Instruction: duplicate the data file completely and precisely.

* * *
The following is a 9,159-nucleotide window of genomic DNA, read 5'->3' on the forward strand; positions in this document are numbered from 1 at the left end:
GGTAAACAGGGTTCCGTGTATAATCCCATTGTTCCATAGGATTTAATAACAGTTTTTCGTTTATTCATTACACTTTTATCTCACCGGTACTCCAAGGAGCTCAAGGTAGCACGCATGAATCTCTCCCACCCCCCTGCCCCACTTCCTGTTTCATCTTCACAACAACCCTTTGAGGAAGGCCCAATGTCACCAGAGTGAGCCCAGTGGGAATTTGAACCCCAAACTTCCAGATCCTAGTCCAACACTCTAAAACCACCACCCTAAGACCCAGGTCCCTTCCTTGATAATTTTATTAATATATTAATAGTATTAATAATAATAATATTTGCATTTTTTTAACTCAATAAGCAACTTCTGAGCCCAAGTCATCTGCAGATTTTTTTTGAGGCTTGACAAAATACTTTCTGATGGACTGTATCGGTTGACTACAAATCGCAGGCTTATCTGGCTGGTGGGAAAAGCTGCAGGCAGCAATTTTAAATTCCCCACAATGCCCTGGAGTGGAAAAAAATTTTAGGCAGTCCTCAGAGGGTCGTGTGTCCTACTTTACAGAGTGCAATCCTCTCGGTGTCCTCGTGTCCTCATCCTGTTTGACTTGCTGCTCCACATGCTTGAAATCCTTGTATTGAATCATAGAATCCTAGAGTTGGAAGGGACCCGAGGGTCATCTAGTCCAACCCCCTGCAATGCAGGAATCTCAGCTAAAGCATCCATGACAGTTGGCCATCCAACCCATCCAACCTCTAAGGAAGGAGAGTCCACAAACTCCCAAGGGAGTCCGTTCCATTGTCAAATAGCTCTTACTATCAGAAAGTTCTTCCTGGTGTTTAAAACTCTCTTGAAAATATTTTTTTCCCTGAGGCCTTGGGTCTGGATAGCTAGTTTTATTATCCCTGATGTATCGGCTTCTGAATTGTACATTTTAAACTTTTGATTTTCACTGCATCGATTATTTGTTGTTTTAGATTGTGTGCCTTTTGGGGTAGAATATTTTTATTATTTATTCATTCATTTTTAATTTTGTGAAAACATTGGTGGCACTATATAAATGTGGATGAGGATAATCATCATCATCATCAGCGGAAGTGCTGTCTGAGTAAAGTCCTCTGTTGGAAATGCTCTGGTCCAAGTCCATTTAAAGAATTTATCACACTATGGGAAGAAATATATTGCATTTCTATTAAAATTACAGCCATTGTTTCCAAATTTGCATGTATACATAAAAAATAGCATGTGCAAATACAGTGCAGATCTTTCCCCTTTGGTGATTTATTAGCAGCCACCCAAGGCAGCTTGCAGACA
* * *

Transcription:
The following is a 9,159-nucleotide window of genomic DNA, read 5'->3' on the forward strand; positions in this document are numbered from 1 at the left end:
GGTAAACAGGGTTCCGTGTATAATCCCATTGTTCCATAGGATTTAATAACAGTTTTTCGTTTATTCATTACACTTTTATCTCACCGGTACTCCAAGGAGCTCAAGGTAGCACGCATGAATCTCTCCCACCCCCCTGCCCCACTTCCTGTTTCATCTTCACAACAACCCTTTGAGGAAGGCCCAATGTCACCAGAGTGAGCCCAGTGGGAATTTGAACCCCAAACTTCCAGATCCTAGTCCAACACTCTAAAACCACCACCCTAAGACCCAGGTCCCTTCCTTGATAATTTTATTAATATATTAATAGTATTAATAATAATAATATTTGCATTTTTTTAACTCAATAAGCAACTTCTGAGCCCAAGTCATCTGCAGATTTTTTTTGAGGCTTGACAAAATACTTTCTGATGGACTGTATCGGTTGACTACAAATCGCAGGCTTATCTGGCTGGTGGGAAAAGCTGCAGGCAGCAATTTTAAATTCCCCACAATGCCCTGGAGTGGAAAAAAATTTTAGGCAGTCCTCAGAGGGTCGTGTGTCCTACTTTACAGAGTGCAATCCTCTCGGTGTCCTCGTGTCCTCATCCTGTTTGACTTGCTGCTCCACATGCTTGAAATCCTTGTATTGAATCATAGAATCCTAGAGTTGGAAGGGACCCGAGGGTCATCTAGTCCAACCCCCTGCAATGCAGGAATCTCAGCTAAAGCATCCATGACAGTTGGCCATCCAACCCATCCAACCTCTAAGGAAGGAGAGTCCACAAACTCCCAAGGGAGTCCGTTCCATTGTCAAATAGCTCTTACTATCAGAAAGTTCTTCCTGGTGTTTAAAACTCTCTTGAAAATATTTTTTTCCCTGAGGCCTTGGGTCTGGATAGCTAGTTTTATTATCCCTGATGTATCGGCTTCTGAATTGTACATTTTAAACTTTTGATTTTCACTGCATCGATTATTTGTTGTTTTAGATTGTGTGCCTTTTGGGGTAGAATATTTTTATTATTTATTCATTCATTTTTAATTTTGTGAAAACATTGGTGGCACTATATAAATGTGGATGAGGATAATCATCATCATCATCAGCGGAAGTGCTGTCTGAGTAAAGTCCTCTGTTGGAAATGCTCTGGTCCAAGTCCATTTAAAGAATTTATCACACTATGGGAAGAAATATATTGCATTTCTATTAAAATTACAGCCATTGTTTCCAAATTTGCATGTATACATAAAAAATAGCATGTGCAAATACAGTGCAGATCTTTCCCCTTTGGTGATTTATTAGCAGCCACCCAAGGCAGCTTGCAGACA